The central question for the dolphin thinker: “How do I take what I know and show it a wider, more applicable, more pragmatic context?”

Suddenly, there are no more guarantees—and no more hidey holes. No one is vouchsafed a free ride in today’s juggernaut of change. Who really knows whether they’ll still have a job come Monday morning? Those skills you’ve spent a lifetime polishing—will they be nearly enough? Health care? Gasoline? A decent vacation? How long can you afford them? The American dream for your kids? Going, going, gone! they say. And is it even reasonable anymore to dream about retiring?

Questions. Questions. Questions. The books we’ve written at Brain Technologies for thinking about and dealng with contemporary times, issues and challenges all revolve essentially around the same question: “If you specifically designed a new kind of mind to help you deal with a future going bust, what would that mind be like?”

Your author says it should be a mind passionate at pursuing the next right, smart, good thing when it needs to do something different. Do anything less and the chances markedly increase that you’ll find yourself dueling with the sharks and giving blood at the feeding frenzy with the rest of the bait fish. Do anything more and you risk tilting at windmills and wasting badly needed resources, time and energy.

To be good at repeatedly discovering what works best in a change-crazy world, you need to challenge millions of years of conditioning in your brain. And welcome a mostly new kind of thinking that in these works we call “the dolphin mind.” (And, more and more, leave behind the shark, carp and not-quite-flying fish (or pseudo-enlightened carp) minds that humans have been using since Day One).

Thinking like a dolphin requires

• being the most observant creature in “the pool.” And paying close attention to who’s thinking how—and thinking what.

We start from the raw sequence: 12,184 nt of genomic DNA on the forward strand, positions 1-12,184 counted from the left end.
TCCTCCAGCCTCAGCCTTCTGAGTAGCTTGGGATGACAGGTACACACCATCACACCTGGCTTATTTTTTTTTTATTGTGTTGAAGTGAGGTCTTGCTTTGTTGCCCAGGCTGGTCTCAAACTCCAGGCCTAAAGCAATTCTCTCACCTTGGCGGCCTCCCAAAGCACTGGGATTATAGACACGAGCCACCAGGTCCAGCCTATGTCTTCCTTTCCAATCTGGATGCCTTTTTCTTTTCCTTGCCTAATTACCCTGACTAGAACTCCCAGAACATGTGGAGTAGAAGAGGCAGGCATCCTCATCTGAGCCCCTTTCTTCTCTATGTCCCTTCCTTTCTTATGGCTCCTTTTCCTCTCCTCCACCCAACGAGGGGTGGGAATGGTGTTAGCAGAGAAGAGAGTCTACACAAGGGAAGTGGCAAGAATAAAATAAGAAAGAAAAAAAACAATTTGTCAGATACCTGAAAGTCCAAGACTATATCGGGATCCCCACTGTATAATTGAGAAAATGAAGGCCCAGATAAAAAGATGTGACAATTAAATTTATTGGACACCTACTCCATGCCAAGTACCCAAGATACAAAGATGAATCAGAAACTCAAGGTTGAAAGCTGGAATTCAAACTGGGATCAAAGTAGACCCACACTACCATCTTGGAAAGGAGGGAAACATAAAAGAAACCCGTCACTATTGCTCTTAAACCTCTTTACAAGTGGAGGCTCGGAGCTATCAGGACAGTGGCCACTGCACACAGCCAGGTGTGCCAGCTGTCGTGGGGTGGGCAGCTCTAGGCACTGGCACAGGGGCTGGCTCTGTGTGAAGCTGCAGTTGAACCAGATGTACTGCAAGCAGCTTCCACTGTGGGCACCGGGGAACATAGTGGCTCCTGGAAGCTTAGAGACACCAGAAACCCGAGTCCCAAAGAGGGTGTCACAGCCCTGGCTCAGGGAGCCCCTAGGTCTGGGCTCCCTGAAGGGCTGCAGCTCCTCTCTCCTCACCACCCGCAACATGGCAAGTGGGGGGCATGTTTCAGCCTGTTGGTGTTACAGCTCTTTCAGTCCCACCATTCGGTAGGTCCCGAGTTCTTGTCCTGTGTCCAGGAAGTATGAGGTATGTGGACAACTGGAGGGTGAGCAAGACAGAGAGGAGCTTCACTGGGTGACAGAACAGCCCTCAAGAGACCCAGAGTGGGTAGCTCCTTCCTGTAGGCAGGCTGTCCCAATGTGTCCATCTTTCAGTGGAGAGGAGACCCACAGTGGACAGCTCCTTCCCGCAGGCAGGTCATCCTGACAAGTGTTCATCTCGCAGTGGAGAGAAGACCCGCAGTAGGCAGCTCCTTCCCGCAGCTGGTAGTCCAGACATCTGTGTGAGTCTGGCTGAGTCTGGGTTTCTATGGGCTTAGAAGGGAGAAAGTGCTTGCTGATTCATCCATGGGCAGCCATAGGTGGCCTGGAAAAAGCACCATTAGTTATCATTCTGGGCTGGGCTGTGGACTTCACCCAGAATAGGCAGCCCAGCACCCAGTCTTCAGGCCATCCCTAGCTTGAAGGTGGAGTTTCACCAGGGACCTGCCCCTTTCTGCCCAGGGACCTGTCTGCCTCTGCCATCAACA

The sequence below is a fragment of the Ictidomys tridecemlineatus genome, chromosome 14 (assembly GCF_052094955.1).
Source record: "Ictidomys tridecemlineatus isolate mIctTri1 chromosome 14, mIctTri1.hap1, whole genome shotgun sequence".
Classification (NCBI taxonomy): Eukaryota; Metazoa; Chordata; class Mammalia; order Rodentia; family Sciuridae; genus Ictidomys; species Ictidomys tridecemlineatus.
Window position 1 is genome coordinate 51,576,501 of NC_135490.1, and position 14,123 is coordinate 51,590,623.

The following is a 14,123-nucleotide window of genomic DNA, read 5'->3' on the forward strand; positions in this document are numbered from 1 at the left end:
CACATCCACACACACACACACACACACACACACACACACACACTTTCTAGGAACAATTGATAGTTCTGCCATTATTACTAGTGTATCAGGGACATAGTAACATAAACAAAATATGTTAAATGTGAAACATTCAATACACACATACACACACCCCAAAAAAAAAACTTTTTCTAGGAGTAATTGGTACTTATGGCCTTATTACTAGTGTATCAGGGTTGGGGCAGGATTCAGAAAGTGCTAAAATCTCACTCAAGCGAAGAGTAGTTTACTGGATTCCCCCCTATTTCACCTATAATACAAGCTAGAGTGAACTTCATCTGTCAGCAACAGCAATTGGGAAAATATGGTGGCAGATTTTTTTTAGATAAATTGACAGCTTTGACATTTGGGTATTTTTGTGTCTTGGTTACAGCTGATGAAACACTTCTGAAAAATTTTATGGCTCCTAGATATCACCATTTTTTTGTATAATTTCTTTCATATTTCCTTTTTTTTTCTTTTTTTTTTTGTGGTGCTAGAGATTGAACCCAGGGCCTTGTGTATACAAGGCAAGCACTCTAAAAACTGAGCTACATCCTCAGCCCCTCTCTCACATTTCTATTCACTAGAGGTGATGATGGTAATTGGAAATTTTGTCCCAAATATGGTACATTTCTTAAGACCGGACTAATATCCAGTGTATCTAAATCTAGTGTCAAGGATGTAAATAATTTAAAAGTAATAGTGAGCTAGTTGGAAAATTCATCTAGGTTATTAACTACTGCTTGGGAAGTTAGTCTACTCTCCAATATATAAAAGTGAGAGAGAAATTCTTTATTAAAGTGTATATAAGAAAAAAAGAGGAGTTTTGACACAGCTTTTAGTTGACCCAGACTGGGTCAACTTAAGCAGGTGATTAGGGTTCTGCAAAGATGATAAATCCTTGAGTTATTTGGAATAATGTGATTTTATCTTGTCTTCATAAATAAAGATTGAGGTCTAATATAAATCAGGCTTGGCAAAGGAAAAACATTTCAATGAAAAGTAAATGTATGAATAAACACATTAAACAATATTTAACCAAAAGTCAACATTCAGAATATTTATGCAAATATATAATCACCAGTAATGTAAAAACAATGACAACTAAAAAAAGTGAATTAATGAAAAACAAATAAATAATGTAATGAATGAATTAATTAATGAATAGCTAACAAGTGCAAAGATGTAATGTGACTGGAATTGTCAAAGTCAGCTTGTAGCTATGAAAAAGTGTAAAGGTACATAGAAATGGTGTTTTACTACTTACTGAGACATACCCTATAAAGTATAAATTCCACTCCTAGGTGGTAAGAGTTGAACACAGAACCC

• knowing how to find the “new simplicities” on the other side of complexity.
• being passionate about acting pragmatically (ideologies, conspiracy theories, pet spiritualities, utopias and rigid dogmas must be checked at the door.)
• realizing that life is mostly about “the game”—about how to win, how to lose, how to decide when it doesn’t matter.
• wanting the best times to be ahead, not behind. Wanting the benefits to go to everyone, not just a few. And wanting people everywhere to have a fair chance at being what they were meant to be.

I’ve sought in our dolphin-thinking books to weave a unifying vision of how the post-postmodern world works, and how you can become the solution when your part of that world ceases to work well or well enough. Drawing on decades of breakthrough insights from brain studies, systems theory, game theory, cosmology, psychology and other social sciences, as well as its own Twenty-First Century wisdom, all of our dolphin-thinking books aim at getting you ready for future super-tsunamis of uncertainty and the unknown, whether you need to search for a new job tomorrow or rescue your favorite part of the planet the day after.

This is because the burning question of the hour is this: “In today’s demanding times, do you plan to be part of the speedboat or part of the Titanic?” As lawyers sometimes say, our works want you ready to reply, “Asked and answered!”

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